In the span of a week, two students who survived the Parkland School Shooting tragically die in apparent suicides. First, was Sydney Aiello on Sunday, March 17th. Next, was Calvin Desir on Saturday, March 23rd. Then, on Monday, March 25th, after the second student has died, Jeremy Richland, the father of one of the 26 victims in the Sandy Hook Elementary School shooting takes his own life. While, an explanation is still too early to tell all of the whys of their deaths, it has been suspected that Aiello was struggling with “survivor’s guilt”. It’s not too hard to imagine that the same could be the reason for the other two deaths.
Both of the mass shooting events, as well as many others have occurred over the last couple decades were all followed by calls for stricter gun control laws and other security measures. What may not appear to be as obvious of a need, but probably should be is greater grief counseling and/or long-term mental health services for survivors of these traumatic incidents. According to one report, approximately 27% of people who are diagnosed with Post Traumatic Stress Disorder (PTSD) will attempt suicide. That’s slightly more than 1 in 4 people who are diagnosed. This is just those that are medically diagnosed.
Aiello happened to be one of the few who was diagnosed. Richland, happened to be a neuroscientist and well acquainted with knowledge of mental illness. He even dedicated his life after the loss of his daughter to creating the Avielle Foundation which supports research into brain abnormalities. It’s unknown whether he or Desir were diagnosed. What is clear is that these three deaths reveal the reality of great grief and pain that is being suffered by many in the wake of horrific events and we have to have eyes to see and hearts of compassion to empathize and reach out to survivors of tragedies like this and other situations that grip them.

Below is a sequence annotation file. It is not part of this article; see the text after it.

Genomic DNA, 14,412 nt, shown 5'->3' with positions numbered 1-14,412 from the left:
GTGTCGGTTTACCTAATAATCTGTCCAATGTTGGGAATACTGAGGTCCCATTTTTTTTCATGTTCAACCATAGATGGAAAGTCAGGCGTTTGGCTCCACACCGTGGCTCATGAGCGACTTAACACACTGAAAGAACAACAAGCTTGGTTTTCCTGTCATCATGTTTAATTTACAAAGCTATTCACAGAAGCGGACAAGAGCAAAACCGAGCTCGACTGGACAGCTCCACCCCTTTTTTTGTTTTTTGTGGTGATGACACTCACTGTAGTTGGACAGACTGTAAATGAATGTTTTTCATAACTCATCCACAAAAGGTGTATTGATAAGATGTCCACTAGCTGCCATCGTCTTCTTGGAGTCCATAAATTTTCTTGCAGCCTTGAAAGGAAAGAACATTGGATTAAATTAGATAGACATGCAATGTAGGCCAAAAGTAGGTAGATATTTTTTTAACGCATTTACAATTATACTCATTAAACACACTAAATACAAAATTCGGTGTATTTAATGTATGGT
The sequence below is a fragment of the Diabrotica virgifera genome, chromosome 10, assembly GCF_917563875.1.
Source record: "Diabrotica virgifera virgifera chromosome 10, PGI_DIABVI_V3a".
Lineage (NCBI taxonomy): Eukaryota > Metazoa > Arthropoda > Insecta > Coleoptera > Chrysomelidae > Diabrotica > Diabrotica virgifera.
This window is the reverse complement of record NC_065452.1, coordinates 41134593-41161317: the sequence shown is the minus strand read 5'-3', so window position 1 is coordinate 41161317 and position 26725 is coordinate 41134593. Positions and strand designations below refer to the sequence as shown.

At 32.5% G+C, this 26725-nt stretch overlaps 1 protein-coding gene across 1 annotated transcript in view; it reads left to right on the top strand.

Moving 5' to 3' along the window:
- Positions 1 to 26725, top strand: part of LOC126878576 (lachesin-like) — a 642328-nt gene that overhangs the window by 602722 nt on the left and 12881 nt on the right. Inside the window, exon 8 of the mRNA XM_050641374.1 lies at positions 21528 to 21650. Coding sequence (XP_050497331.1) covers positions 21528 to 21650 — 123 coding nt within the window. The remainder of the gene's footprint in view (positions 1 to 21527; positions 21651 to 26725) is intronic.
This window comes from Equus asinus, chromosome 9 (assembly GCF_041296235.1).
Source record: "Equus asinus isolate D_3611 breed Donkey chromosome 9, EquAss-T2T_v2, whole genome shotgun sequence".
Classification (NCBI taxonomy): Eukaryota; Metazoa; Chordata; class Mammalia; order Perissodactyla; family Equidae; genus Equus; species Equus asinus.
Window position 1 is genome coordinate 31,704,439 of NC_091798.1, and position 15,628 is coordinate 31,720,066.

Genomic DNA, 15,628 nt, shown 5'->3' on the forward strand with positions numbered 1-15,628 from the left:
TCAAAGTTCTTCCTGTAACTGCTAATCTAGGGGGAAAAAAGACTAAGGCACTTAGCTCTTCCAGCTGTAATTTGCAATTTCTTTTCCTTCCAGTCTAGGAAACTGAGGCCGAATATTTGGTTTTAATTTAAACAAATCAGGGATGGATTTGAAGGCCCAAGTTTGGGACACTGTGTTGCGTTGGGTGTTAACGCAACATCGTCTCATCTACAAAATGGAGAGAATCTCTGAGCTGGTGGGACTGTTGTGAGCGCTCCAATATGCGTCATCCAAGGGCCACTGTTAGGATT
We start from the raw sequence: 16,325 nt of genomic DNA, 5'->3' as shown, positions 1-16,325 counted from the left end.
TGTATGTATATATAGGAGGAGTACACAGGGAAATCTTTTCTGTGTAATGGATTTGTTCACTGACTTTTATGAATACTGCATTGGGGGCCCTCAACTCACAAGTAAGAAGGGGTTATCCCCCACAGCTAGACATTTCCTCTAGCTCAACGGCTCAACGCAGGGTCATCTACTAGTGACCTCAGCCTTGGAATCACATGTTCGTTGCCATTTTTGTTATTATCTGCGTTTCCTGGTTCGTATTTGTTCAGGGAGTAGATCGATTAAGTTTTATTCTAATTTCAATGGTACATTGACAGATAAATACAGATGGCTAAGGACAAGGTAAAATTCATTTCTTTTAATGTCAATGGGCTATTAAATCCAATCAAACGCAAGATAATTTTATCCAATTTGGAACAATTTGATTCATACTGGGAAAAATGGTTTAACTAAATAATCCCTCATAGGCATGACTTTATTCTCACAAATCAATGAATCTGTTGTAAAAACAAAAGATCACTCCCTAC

Following the Parkland Shooting, I wrote two articles dealing with the need for the Church to be concerned, as well as what the Church’s response should be in the midst of national crisis. In both articles, I emphasize the need to provide love, support, prayer, and other forms of ministry to families. At times like these, the greatest thing the Church can do is love. The Church is the greatest representation of God in the earth that exists. In that way, the Church can provide healing in ways that can support families when mental health service options come up short or may not be as holistic as is needed.
The late gospel singer and song writer, Andre Crouch wrote a song that said “Jesus is the Answer for the World Today”. If the Church believes this, they must also accept the reality that the Church is the extension of Jesus in the earth today. After traumas such as what has been seen in these past few days, the Church must become sensitive to see, hear, and sensing the pulse of the community and families and be ever present and vigilant, as watchmen. The Church that is willing to say “Look on us” is a Church that has availed herself to bring heaven earthward to make brokenness whole. Now is the time for the Church to see and do. May we all feel this burden and be what is needed in this hour so that we help to prevent the next tragedy from being the next tragedy.
QUESTION: Are there ways in which you can see the Church being more present in the wake of trauma?